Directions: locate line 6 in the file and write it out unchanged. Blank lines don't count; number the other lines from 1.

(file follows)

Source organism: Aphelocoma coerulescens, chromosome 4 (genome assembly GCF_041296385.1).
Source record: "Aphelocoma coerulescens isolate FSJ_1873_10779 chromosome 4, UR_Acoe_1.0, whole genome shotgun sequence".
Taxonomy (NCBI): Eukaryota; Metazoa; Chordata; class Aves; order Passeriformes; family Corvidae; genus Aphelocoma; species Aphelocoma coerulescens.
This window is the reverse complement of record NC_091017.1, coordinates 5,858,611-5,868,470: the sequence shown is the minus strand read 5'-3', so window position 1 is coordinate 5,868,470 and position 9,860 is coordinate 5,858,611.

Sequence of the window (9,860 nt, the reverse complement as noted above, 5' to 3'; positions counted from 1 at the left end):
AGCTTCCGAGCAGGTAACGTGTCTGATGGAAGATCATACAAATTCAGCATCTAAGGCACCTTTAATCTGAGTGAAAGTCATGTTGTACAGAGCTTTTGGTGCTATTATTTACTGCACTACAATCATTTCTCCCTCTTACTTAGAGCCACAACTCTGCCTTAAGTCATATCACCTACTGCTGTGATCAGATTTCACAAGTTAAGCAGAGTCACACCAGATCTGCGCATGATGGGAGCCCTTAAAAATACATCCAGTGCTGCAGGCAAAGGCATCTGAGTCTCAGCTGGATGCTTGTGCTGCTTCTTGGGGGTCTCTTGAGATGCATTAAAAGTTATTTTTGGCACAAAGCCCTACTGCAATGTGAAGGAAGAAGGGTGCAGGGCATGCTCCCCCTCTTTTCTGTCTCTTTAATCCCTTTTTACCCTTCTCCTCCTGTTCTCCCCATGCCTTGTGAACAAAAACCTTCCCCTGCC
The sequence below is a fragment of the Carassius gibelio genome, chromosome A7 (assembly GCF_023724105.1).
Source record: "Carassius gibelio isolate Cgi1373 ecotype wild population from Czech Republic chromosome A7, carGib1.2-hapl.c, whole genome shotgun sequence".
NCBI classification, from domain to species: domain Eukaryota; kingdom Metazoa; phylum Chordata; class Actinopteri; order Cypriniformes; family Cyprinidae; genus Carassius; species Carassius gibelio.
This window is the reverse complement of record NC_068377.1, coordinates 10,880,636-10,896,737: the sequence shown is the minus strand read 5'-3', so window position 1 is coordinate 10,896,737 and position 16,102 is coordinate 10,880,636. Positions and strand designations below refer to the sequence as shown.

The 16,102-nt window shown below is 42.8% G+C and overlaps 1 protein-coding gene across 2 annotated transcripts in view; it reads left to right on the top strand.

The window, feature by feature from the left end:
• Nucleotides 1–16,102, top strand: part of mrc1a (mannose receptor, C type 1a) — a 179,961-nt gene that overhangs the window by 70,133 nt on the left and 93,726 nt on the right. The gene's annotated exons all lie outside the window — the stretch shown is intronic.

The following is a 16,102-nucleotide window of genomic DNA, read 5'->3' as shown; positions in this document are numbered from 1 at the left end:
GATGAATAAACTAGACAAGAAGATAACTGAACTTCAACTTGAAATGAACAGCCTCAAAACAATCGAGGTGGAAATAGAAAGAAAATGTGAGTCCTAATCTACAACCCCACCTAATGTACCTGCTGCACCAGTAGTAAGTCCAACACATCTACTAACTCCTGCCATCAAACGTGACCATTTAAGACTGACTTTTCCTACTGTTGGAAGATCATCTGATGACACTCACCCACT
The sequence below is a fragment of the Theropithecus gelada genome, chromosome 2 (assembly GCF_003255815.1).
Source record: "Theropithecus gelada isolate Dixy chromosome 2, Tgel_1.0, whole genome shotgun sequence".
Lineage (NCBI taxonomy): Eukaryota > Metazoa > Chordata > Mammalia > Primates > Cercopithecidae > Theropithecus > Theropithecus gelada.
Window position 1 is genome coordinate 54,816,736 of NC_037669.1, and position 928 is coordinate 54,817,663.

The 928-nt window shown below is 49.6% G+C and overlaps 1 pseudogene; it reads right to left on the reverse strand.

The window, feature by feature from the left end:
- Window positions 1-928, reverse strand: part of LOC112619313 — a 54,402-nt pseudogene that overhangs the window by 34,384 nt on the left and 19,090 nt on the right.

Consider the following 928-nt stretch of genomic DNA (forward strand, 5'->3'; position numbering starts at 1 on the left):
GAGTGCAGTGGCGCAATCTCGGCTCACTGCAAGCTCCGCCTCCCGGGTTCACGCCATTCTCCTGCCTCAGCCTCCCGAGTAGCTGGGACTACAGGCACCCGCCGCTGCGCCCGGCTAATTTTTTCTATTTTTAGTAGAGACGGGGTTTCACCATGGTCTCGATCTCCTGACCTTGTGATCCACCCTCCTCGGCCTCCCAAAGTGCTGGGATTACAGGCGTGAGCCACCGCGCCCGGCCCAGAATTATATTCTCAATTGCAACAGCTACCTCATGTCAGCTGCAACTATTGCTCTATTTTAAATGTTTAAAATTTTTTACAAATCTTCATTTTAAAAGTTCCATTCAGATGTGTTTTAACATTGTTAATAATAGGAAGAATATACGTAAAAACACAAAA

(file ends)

AGCTTCCGAGCAGGTAACGTGTCTGATGGAAGATCATACAAATTCAGCATCTAAGGCACCTTTAATCTGAGTGAAAGTCATGTTGTACAGAGCTTTTGGTGCTATTATTTACTGCACTACAATCATTTCTCCCTCTTACTTAGAGCCACAACTCTGCCTTAAGTCATATCACCTACTGCTGTGATCAGATTTCACAAGTTAAGCAGAGTCACACCAGATCTGCGCATGATGGGAGCCCTTAAAAATACATCCAGTGCTGCAGGCAAAGGCATCTGAGTCTCAGCTGGATGCTTGTGCTGCTTCTTGGGGGTCTCTTGAGATGCATTAAAAGTTATTTTTGGCACAAAGCCCTACTGCAATGTGAAGGAAGAAGGGTGCAGGGCATGCTCCCCCTCTTTTCTGTCTCTTTAATCCCTTTTTACCCTTCTCCTCCTGTTCTCCCCATGCCTTGTGAACAAAAACCTTCCCCTGCC